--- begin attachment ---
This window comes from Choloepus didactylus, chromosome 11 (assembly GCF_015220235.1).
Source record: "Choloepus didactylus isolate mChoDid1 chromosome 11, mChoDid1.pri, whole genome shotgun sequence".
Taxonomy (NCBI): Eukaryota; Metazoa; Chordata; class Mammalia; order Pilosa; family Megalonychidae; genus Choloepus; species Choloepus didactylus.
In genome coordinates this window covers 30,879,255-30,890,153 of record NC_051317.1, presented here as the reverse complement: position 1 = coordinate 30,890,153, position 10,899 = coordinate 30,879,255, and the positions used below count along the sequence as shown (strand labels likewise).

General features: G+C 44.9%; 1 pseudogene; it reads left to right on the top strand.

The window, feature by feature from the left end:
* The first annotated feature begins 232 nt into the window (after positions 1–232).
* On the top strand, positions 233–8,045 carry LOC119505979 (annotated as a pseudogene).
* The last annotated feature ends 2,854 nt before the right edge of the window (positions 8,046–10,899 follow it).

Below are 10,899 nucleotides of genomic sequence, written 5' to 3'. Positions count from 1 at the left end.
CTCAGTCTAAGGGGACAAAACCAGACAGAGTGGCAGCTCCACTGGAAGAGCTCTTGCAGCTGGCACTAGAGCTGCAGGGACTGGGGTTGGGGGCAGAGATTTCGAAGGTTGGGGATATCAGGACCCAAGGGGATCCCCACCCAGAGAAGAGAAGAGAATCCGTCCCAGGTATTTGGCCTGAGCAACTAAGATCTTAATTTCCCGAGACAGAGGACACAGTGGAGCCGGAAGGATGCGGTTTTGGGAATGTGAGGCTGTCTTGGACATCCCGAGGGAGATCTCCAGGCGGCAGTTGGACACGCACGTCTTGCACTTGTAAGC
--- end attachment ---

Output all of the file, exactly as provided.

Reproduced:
This window comes from Choloepus didactylus, chromosome 11 (assembly GCF_015220235.1).
Source record: "Choloepus didactylus isolate mChoDid1 chromosome 11, mChoDid1.pri, whole genome shotgun sequence".
Taxonomy (NCBI): Eukaryota; Metazoa; Chordata; class Mammalia; order Pilosa; family Megalonychidae; genus Choloepus; species Choloepus didactylus.
In genome coordinates this window covers 30,879,255-30,890,153 of record NC_051317.1, presented here as the reverse complement: position 1 = coordinate 30,890,153, position 10,899 = coordinate 30,879,255, and the positions used below count along the sequence as shown (strand labels likewise).

General features: G+C 44.9%; 1 pseudogene; it reads left to right on the top strand.

The window, feature by feature from the left end:
* The first annotated feature begins 232 nt into the window (after positions 1–232).
* On the top strand, positions 233–8,045 carry LOC119505979 (annotated as a pseudogene).
* The last annotated feature ends 2,854 nt before the right edge of the window (positions 8,046–10,899 follow it).

Below are 10,899 nucleotides of genomic sequence, written 5' to 3'. Positions count from 1 at the left end.
CTCAGTCTAAGGGGACAAAACCAGACAGAGTGGCAGCTCCACTGGAAGAGCTCTTGCAGCTGGCACTAGAGCTGCAGGGACTGGGGTTGGGGGCAGAGATTTCGAAGGTTGGGGATATCAGGACCCAAGGGGATCCCCACCCAGAGAAGAGAAGAGAATCCGTCCCAGGTATTTGGCCTGAGCAACTAAGATCTTAATTTCCCGAGACAGAGGACACAGTGGAGCCGGAAGGATGCGGTTTTGGGAATGTGAGGCTGTCTTGGACATCCCGAGGGAGATCTCCAGGCGGCAGTTGGACACGCACGTCTTGCACTTGTAAGC